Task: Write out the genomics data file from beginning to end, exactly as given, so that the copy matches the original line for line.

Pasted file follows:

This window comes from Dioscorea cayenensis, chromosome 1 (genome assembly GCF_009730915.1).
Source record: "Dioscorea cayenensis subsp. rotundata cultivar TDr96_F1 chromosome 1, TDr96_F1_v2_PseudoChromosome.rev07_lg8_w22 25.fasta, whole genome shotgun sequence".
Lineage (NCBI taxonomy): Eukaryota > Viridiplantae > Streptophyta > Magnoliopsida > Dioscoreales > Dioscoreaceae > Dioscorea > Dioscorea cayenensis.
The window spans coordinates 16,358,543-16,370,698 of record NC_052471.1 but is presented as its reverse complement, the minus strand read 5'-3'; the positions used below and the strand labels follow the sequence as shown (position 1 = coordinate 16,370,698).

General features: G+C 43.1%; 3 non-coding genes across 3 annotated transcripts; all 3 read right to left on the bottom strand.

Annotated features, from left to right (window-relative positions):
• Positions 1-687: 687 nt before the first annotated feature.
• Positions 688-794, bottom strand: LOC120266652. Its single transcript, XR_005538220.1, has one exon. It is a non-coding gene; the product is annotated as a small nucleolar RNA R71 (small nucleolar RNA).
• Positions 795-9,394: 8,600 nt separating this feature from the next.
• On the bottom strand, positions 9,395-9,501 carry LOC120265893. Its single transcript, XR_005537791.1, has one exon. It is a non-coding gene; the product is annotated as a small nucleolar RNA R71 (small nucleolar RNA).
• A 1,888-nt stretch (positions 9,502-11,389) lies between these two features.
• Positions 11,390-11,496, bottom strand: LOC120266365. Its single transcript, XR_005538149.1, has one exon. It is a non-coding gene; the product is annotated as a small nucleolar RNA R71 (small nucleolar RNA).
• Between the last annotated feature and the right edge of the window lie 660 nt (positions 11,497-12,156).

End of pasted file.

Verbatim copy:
This window comes from Dioscorea cayenensis, chromosome 1 (genome assembly GCF_009730915.1).
Source record: "Dioscorea cayenensis subsp. rotundata cultivar TDr96_F1 chromosome 1, TDr96_F1_v2_PseudoChromosome.rev07_lg8_w22 25.fasta, whole genome shotgun sequence".
Lineage (NCBI taxonomy): Eukaryota > Viridiplantae > Streptophyta > Magnoliopsida > Dioscoreales > Dioscoreaceae > Dioscorea > Dioscorea cayenensis.
The window spans coordinates 16,358,543-16,370,698 of record NC_052471.1 but is presented as its reverse complement, the minus strand read 5'-3'; the positions used below and the strand labels follow the sequence as shown (position 1 = coordinate 16,370,698).

General features: G+C 43.1%; 3 non-coding genes across 3 annotated transcripts; all 3 read right to left on the bottom strand.

Annotated features, from left to right (window-relative positions):
• Positions 1-687: 687 nt before the first annotated feature.
• Positions 688-794, bottom strand: LOC120266652. Its single transcript, XR_005538220.1, has one exon. It is a non-coding gene; the product is annotated as a small nucleolar RNA R71 (small nucleolar RNA).
• Positions 795-9,394: 8,600 nt separating this feature from the next.
• On the bottom strand, positions 9,395-9,501 carry LOC120265893. Its single transcript, XR_005537791.1, has one exon. It is a non-coding gene; the product is annotated as a small nucleolar RNA R71 (small nucleolar RNA).
• A 1,888-nt stretch (positions 9,502-11,389) lies between these two features.
• Positions 11,390-11,496, bottom strand: LOC120266365. Its single transcript, XR_005538149.1, has one exon. It is a non-coding gene; the product is annotated as a small nucleolar RNA R71 (small nucleolar RNA).
• Between the last annotated feature and the right edge of the window lie 660 nt (positions 11,497-12,156).